For thousands of years various species of bamboo - one of the world's most versatile plants - have been used for diverse purposes ranging from food and medicine to textiles and construction. But its use on a large scale is hampered because it's not manufactured to specific standards but grown in the ground. A University of Pittsburgh professor is on track to changing that. VOA’s George Putic reports.
    Video

    Video Orphanage in Iraqi City Houses Kids Who Lost their Parents to Attacks by IS

    An orphanage in Iraqi Kurdistan has become home to scores of Yazidi children who lost their parents after Islamic State militants took over Sinjar in Iraq’s Nineveh Province in 2014. Iraqi Kurdish forces backed by the U.S. airstrikes have since recaptured Sinjar but the need for the care provided by the orphanage continues. VOA’s Kawa Omar filed this report narrated by Rob Raffaele.
    Video

    Video Re-Opening Old Wounds in a Bullet-Riddled Cultural Landmark

    A cultural landmark before Lebanon’s civil war transformed it into a nest of snipers, Beirut’s ‘Yellow House’ is once again set to play a crucial role in the city.  Built in a neo-Ottoman style in the 1920s, in September it is set to be re-opened as a ‘memory museum’ - its bullet-riddled walls and bunkered positions overlooking the city’s notorious ‘Green Line’ maintained for posterity. John Owens reports from Beirut.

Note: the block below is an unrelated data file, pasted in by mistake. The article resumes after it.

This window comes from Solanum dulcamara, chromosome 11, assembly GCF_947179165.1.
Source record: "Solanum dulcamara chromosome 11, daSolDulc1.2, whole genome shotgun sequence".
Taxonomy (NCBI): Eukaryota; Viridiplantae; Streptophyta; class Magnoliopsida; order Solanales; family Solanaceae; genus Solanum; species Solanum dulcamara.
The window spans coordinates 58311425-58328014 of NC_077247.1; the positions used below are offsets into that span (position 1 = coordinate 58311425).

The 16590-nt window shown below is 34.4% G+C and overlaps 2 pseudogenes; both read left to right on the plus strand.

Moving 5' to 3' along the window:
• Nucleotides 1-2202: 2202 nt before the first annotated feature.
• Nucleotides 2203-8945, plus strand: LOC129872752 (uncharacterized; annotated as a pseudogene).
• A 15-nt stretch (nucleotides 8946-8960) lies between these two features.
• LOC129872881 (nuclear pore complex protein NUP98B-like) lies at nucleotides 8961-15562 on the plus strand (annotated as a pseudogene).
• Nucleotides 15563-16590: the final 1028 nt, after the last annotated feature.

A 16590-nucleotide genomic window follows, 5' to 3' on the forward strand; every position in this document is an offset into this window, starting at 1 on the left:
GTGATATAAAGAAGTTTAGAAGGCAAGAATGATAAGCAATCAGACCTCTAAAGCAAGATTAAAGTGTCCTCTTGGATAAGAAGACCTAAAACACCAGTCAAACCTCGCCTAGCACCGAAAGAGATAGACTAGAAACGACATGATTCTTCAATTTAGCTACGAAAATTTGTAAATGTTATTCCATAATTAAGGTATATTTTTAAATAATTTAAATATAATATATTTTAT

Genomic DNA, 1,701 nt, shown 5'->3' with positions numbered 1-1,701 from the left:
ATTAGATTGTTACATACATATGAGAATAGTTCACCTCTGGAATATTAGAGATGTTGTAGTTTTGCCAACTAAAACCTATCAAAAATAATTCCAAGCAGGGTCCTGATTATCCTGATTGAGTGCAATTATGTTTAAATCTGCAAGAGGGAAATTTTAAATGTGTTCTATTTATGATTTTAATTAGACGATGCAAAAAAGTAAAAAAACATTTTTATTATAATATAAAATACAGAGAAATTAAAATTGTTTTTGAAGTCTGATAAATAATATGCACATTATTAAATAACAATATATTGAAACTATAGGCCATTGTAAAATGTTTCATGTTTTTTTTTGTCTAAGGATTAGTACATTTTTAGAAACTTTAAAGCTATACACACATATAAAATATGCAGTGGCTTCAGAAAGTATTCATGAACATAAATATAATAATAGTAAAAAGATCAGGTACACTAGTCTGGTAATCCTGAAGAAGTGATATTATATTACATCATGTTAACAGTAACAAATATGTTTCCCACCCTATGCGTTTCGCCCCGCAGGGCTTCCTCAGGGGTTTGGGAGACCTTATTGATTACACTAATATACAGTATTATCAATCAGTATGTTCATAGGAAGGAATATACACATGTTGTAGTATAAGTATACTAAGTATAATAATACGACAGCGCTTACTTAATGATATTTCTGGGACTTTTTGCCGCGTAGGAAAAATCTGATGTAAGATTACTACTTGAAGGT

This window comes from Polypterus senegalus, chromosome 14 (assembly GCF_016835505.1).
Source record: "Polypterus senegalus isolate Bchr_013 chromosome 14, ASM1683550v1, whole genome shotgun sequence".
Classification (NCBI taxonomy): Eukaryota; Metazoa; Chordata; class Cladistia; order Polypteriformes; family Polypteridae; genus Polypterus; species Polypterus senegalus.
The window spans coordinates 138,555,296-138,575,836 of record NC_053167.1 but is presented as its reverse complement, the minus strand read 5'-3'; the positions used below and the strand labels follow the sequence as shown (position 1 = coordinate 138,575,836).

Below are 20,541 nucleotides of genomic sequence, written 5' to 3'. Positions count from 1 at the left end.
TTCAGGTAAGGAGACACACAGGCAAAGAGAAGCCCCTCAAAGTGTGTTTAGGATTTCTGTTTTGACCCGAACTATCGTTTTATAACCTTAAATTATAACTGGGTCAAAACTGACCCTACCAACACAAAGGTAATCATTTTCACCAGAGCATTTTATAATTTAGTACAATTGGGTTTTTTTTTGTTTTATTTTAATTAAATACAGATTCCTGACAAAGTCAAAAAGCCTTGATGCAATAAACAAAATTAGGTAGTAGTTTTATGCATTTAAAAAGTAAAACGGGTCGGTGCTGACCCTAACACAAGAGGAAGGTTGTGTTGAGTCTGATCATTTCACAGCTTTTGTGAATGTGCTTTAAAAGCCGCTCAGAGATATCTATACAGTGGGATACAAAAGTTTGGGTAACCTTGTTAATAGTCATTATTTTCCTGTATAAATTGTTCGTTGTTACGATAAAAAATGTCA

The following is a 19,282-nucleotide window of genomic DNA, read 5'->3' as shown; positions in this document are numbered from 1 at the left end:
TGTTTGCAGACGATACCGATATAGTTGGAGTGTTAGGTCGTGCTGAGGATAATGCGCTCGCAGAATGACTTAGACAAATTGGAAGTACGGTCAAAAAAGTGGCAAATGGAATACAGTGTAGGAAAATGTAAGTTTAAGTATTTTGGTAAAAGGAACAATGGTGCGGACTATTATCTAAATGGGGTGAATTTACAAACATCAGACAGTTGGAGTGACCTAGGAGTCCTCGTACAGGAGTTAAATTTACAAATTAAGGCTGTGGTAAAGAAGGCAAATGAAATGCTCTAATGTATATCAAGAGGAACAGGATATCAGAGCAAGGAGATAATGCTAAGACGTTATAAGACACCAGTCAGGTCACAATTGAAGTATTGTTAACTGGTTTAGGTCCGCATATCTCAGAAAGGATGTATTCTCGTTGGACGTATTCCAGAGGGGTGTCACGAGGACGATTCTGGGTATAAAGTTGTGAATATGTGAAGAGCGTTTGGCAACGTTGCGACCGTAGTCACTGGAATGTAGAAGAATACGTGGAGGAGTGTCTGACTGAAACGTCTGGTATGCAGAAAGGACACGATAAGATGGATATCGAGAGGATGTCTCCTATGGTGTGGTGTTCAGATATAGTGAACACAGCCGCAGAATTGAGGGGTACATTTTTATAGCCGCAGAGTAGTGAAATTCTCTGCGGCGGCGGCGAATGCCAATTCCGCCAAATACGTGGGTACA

Video

    Video Brexit Resounds in US Presidential Contest

    Britain’s decision to leave the European Union is resounding in America’s presidential race. As VOA’s Michael Bowman reports, Republican presumptive nominee Donald Trump sees Britain’s move as an affirmation of his campaign’s core messages, while Democrat Hillary Clinton sees the episode as further evidence that Trump is unfit to be president.
    Video

    Video NASA Juno Spacecraft, Nearing Jupiter, to Shed Light on Gas Giant

    After a five-year journey, the spacecraft Juno is nearing its destination, the giant planet Jupiter, where it will enter orbit and start sending data back July 4th. As Mike O'Sullivan reports from Pasadena, California, the craft will pierce the veil of Jupiter's dense cloud cover to reveal its mysteries.
    Video

    Video Orlando Shooting Changes Debate on Gun Control

    It’s been nearly two weeks since the largest mass shooting ever in the United States. Despite public calls for tighter gun control laws, Congress is at an impasse. Democratic lawmakers resorted to a 1960s civil rights tactic to portray their frustration. VOA’s Carolyn Presutti explains how the Orlando, Florida shooting is changing the debate.

    Special Report

    Adrift The Invisible African Diaspora